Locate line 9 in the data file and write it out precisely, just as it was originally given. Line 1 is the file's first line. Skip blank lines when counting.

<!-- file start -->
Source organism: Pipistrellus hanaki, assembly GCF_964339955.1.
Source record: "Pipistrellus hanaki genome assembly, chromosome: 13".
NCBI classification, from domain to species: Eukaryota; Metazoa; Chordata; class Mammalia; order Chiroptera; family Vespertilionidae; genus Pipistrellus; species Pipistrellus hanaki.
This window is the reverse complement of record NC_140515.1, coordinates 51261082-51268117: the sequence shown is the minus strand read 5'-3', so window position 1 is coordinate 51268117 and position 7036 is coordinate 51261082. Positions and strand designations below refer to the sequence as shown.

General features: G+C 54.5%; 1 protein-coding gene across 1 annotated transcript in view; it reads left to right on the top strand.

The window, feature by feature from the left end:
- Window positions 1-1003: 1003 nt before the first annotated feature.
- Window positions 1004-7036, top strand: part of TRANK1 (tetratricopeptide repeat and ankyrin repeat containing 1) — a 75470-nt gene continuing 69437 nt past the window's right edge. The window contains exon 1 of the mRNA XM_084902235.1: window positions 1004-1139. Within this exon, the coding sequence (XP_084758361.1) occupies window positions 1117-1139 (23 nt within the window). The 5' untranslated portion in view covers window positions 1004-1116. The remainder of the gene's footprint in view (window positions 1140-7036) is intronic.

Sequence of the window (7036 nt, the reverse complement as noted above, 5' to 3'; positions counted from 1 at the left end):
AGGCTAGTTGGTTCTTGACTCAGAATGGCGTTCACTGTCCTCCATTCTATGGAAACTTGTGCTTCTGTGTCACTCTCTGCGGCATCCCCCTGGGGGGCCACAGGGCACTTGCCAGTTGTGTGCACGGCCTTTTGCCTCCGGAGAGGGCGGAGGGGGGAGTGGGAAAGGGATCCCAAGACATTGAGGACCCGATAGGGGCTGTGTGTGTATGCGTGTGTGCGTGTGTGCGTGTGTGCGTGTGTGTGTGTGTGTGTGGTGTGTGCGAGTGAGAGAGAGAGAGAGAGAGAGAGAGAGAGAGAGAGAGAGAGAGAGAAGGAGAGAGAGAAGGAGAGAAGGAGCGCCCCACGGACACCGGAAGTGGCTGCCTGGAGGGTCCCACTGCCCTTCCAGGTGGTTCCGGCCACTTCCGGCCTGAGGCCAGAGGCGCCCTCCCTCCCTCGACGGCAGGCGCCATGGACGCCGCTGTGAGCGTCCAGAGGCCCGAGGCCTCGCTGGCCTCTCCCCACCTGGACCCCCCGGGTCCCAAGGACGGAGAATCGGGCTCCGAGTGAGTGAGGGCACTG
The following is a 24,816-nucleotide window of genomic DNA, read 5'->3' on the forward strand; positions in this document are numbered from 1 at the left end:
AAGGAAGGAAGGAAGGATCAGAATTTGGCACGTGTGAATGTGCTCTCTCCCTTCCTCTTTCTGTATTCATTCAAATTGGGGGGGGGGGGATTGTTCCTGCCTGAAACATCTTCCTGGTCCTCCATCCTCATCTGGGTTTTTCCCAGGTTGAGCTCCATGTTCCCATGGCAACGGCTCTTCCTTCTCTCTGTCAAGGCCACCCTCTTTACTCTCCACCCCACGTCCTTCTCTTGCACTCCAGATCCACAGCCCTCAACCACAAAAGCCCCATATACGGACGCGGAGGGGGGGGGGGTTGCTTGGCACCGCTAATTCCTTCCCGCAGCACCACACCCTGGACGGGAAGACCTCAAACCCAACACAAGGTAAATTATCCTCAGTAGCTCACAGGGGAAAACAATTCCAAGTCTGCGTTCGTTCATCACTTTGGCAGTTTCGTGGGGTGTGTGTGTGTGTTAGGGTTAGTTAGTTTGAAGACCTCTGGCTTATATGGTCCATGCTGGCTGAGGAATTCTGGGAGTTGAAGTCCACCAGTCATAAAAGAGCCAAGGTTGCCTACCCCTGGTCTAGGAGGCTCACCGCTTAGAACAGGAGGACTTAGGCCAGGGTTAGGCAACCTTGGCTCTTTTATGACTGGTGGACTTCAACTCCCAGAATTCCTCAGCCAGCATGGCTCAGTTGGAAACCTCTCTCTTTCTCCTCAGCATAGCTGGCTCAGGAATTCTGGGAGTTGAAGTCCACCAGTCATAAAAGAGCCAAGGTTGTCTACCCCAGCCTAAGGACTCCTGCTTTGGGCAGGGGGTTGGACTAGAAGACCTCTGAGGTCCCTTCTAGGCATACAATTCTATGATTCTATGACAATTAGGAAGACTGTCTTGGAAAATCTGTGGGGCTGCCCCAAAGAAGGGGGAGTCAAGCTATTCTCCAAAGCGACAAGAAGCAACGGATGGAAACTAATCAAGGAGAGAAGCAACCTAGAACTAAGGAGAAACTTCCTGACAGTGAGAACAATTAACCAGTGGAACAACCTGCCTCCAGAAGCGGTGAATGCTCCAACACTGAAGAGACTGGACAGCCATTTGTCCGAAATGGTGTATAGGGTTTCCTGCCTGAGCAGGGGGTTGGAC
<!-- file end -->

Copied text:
Sequence of the window (7036 nt, the reverse complement as noted above, 5' to 3'; positions counted from 1 at the left end):